And He is anything but simple.

Look, we must always reject the idea that Our Lord can be put in a box. That The Law brings life to us – but we must also never forget that the Cross is not simple. He just makes it simple for us to be accepted. He makes it simple for us to relate to Him…all that is true. But the places He may ask us to go are not simple. The person He made YOU to be – is NOT simple. And ultimately we need doctrine as much as we need love because it is the same thing. We do not advance in our love so far that we stop needing scripture or else we believe it is NOT the revelation of Jesus and that the Word is alive. We do not advance in our spirituality to a point where we can afford to forget doctrine leads others to Christ as well – so we should know what we believe and why. There may be but one thing we should stand firm on. Christ and Christ crucified. But that is doctrine.

So let us reject the doctrine of man – always. Even if it seems freeing to make our own rules. Let our spirits lead some of us on crusades to limit the damage false doctrine can do. Let’s throw out the bells and whistles! But let us also follow the doctrine of Our Lord Jesus Christ when He said |Today the scriptures are fulfilled in me.”


I’m So Blessed… by Kris Rudin

How many times have you heard (or said), “I’m so blessed …”? Usually, the rest of the sentence is something along the lines of “…to have such a great family” or “…to have a great job” or “…to have such a nice house (or car or boat or cabin or…)” or “…to have my health”, or similar statements. It all falls into the mental category of “being blessed by God”, or at least that’s what we think. But are having those THINGS (for that’s what each is) really God’s blessings? If they are, then what does it mean when you don’t have those things? What if you lose your job? What if you lose your health? Your house? Does that imply that you are somehow outside of God’s blessings? What about people in third world countries who live in a hut with dirt floors and no electricity and have to walk a mile to get water? Are they not blessed by God? What exactly are God’s blessings?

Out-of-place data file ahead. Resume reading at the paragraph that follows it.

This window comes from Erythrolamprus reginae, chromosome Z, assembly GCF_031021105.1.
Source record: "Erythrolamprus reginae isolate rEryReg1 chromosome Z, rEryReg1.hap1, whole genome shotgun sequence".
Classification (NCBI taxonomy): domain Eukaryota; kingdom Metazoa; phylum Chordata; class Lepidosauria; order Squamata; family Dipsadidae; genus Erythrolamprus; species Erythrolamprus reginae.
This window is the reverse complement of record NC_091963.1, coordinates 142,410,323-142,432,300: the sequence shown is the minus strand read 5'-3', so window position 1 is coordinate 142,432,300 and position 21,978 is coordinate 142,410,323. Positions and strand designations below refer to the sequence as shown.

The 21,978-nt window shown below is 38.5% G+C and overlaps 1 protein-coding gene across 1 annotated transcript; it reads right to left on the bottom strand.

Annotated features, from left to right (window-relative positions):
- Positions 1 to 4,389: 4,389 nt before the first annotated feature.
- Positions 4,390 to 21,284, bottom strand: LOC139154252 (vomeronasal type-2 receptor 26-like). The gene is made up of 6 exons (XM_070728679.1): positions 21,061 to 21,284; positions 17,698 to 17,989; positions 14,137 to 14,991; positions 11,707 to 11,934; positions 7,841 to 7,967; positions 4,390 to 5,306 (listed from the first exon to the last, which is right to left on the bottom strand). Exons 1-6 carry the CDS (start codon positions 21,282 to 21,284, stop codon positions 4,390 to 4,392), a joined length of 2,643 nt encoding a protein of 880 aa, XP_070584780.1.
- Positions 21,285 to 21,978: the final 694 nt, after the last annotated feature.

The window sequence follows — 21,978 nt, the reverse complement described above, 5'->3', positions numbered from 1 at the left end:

First, let’s look at the definition of ‘blessed.’

  • –
    • Divinely or supremely favored
    • fortunate
  • Merriam-Webster
    • Having a sacred nature
    • connected with God
    • very welcome, pleasant or appreciated
  • –
    • made holy by religious ceremony; consecrated
    • worthy of deep reverence or respect
    • characterized by happiness or good fortune

Notice that there are basically two different ways to view being blessed: fortunate (lucky) or somehow connected with God (sacred/divine). I would argue that most of the time when Christians say “I’m so blessed…” they think they are referring to the divine/sacred type of blessing, but in reality, they’re just lucky.

So, let’s see what the Bible says about being blessed. First, let’s look at some Old Testament verses:

Psalm 1:1 – Blessed is the one who does not walk in step with the wicked or stand in the way that sinners take or sit in the company of mockers [NIV]

Psalm 32:1 – Blessed is the one whose transgressions are forgiven, whose sins are covered. [NIV]

Psalm 40:4 – Blessed is the one who trusts in the LORD, who does not look to the proud, to those who turn aside to false gods. [NIV]

Psalm 127:4-5 – Like arrows in the hand of a warrior, So are the children of one’s youth. How blessed is the man whose quiver is full of them; [NIV]

Psalm 146:5 – Blessed are those whose help is the God of Jacob, whose hope is in the LORD their God. [NIV]

Jeremiah 17:7 – But blessed is the one who trusts in the LORD, whose confidence is in him. [NIV]

The New Living Translation uses “how joyous” or “how joyful” instead of the word “blessed”, and other translations use “happy” or even “lucky”. Clearly, the meaning here is one of being in a positive emotional state, which arises from the actions each verse describes. And all these verses, except Psalm 127, describe a relationship with God – not hanging out with ungodly people; trusting God; having hope in God; being forgiven by God. Clearly, God’s blessings come from relationship with Him, and not from what we think He’s given us (good job, nice home, loving spouse). So, to be blessed means you are happy or joyous because you are in relationship with God– not that you have some tangible thing or things. Only Psalm 127 connects this state of well-being with having some thing – in this case, children. And in the context of the era, it was critical for a man to have many children, since many died before reaching adulthood, in those days. All of the other verses are clearly about being joyous because of our relationship with God, and describe this as ‘being blessed.’ Is this what we generally think of when we say we’re “blessed by God”? I don’t think so.